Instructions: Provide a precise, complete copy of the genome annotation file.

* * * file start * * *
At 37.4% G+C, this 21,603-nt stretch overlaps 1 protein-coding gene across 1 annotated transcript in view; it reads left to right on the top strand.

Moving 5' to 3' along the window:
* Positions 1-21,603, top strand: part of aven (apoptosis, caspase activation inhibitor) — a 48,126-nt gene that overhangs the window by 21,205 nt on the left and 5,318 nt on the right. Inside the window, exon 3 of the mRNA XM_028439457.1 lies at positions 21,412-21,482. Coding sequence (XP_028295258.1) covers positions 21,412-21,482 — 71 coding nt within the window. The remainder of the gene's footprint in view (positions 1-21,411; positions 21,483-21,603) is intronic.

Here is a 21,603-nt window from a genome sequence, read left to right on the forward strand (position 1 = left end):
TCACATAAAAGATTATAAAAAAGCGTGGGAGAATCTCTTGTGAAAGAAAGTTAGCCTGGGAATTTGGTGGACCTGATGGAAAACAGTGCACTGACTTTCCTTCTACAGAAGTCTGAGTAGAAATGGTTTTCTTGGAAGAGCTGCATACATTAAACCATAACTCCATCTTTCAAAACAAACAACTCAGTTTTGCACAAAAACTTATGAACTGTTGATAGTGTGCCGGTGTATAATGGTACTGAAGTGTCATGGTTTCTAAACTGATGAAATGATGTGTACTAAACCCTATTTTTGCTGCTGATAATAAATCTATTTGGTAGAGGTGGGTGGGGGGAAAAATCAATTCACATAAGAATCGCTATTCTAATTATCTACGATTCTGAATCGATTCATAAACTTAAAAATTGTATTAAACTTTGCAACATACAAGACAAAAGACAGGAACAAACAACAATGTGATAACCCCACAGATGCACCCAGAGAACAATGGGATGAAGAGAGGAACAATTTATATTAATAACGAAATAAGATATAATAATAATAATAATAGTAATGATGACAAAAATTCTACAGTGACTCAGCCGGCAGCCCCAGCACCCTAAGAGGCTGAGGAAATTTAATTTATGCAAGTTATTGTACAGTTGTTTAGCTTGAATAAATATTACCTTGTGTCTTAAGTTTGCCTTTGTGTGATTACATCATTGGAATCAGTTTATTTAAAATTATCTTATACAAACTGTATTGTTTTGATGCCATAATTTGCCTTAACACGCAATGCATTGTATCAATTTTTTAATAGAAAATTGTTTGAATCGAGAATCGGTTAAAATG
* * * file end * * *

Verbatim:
At 37.4% G+C, this 21,603-nt stretch overlaps 1 protein-coding gene across 1 annotated transcript in view; it reads left to right on the top strand.

Moving 5' to 3' along the window:
* Positions 1-21,603, top strand: part of aven (apoptosis, caspase activation inhibitor) — a 48,126-nt gene that overhangs the window by 21,205 nt on the left and 5,318 nt on the right. Inside the window, exon 3 of the mRNA XM_028439457.1 lies at positions 21,412-21,482. Coding sequence (XP_028295258.1) covers positions 21,412-21,482 — 71 coding nt within the window. The remainder of the gene's footprint in view (positions 1-21,411; positions 21,483-21,603) is intronic.

Here is a 21,603-nt window from a genome sequence, read left to right on the forward strand (position 1 = left end):
TCACATAAAAGATTATAAAAAAGCGTGGGAGAATCTCTTGTGAAAGAAAGTTAGCCTGGGAATTTGGTGGACCTGATGGAAAACAGTGCACTGACTTTCCTTCTACAGAAGTCTGAGTAGAAATGGTTTTCTTGGAAGAGCTGCATACATTAAACCATAACTCCATCTTTCAAAACAAACAACTCAGTTTTGCACAAAAACTTATGAACTGTTGATAGTGTGCCGGTGTATAATGGTACTGAAGTGTCATGGTTTCTAAACTGATGAAATGATGTGTACTAAACCCTATTTTTGCTGCTGATAATAAATCTATTTGGTAGAGGTGGGTGGGGGGAAAAATCAATTCACATAAGAATCGCTATTCTAATTATCTACGATTCTGAATCGATTCATAAACTTAAAAATTGTATTAAACTTTGCAACATACAAGACAAAAGACAGGAACAAACAACAATGTGATAACCCCACAGATGCACCCAGAGAACAATGGGATGAAGAGAGGAACAATTTATATTAATAACGAAATAAGATATAATAATAATAATAATAGTAATGATGACAAAAATTCTACAGTGACTCAGCCGGCAGCCCCAGCACCCTAAGAGGCTGAGGAAATTTAATTTATGCAAGTTATTGTACAGTTGTTTAGCTTGAATAAATATTACCTTGTGTCTTAAGTTTGCCTTTGTGTGATTACATCATTGGAATCAGTTTATTTAAAATTATCTTATACAAACTGTATTGTTTTGATGCCATAATTTGCCTTAACACGCAATGCATTGTATCAATTTTTTAATAGAAAATTGTTTGAATCGAGAATCGGTTAAAATG